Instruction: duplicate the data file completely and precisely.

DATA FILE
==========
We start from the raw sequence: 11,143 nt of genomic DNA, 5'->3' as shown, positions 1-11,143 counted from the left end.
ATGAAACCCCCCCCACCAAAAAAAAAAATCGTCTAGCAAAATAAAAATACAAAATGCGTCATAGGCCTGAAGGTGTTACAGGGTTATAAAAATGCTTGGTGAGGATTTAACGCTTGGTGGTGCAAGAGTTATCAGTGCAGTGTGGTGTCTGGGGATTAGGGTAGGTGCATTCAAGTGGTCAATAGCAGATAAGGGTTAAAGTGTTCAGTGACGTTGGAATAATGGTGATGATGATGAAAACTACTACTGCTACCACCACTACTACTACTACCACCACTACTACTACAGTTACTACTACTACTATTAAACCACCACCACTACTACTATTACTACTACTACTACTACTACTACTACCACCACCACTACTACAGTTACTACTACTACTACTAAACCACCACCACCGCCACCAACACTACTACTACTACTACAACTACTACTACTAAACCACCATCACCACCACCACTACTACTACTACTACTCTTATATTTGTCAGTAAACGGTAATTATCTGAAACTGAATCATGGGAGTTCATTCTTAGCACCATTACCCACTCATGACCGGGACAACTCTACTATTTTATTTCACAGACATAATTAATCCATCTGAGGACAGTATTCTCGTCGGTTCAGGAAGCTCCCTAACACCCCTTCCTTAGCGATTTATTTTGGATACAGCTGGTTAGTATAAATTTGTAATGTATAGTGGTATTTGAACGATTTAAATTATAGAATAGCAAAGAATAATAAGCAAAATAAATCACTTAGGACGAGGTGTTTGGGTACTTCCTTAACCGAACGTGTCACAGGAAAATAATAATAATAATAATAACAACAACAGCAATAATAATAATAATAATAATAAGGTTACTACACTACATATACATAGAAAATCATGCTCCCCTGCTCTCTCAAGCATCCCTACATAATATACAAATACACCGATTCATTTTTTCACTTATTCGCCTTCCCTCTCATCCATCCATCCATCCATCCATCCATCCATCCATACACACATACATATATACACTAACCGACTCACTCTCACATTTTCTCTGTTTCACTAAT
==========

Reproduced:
We start from the raw sequence: 11,143 nt of genomic DNA, 5'->3' as shown, positions 1-11,143 counted from the left end.
ATGAAACCCCCCCCACCAAAAAAAAAAATCGTCTAGCAAAATAAAAATACAAAATGCGTCATAGGCCTGAAGGTGTTACAGGGTTATAAAAATGCTTGGTGAGGATTTAACGCTTGGTGGTGCAAGAGTTATCAGTGCAGTGTGGTGTCTGGGGATTAGGGTAGGTGCATTCAAGTGGTCAATAGCAGATAAGGGTTAAAGTGTTCAGTGACGTTGGAATAATGGTGATGATGATGAAAACTACTACTGCTACCACCACTACTACTACTACCACCACTACTACTACAGTTACTACTACTACTATTAAACCACCACCACTACTACTATTACTACTACTACTACTACTACTACTACCACCACCACTACTACAGTTACTACTACTACTACTAAACCACCACCACCGCCACCAACACTACTACTACTACTACAACTACTACTACTAAACCACCATCACCACCACCACTACTACTACTACTACTCTTATATTTGTCAGTAAACGGTAATTATCTGAAACTGAATCATGGGAGTTCATTCTTAGCACCATTACCCACTCATGACCGGGACAACTCTACTATTTTATTTCACAGACATAATTAATCCATCTGAGGACAGTATTCTCGTCGGTTCAGGAAGCTCCCTAACACCCCTTCCTTAGCGATTTATTTTGGATACAGCTGGTTAGTATAAATTTGTAATGTATAGTGGTATTTGAACGATTTAAATTATAGAATAGCAAAGAATAATAAGCAAAATAAATCACTTAGGACGAGGTGTTTGGGTACTTCCTTAACCGAACGTGTCACAGGAAAATAATAATAATAATAATAACAACAACAGCAATAATAATAATAATAATAATAAGGTTACTACACTACATATACATAGAAAATCATGCTCCCCTGCTCTCTCAAGCATCCCTACATAATATACAAATACACCGATTCATTTTTTCACTTATTCGCCTTCCCTCTCATCCATCCATCCATCCATCCATCCATCCATCCATACACACATACATATATACACTAACCGACTCACTCTCACATTTTCTCTGTTTCACTAAT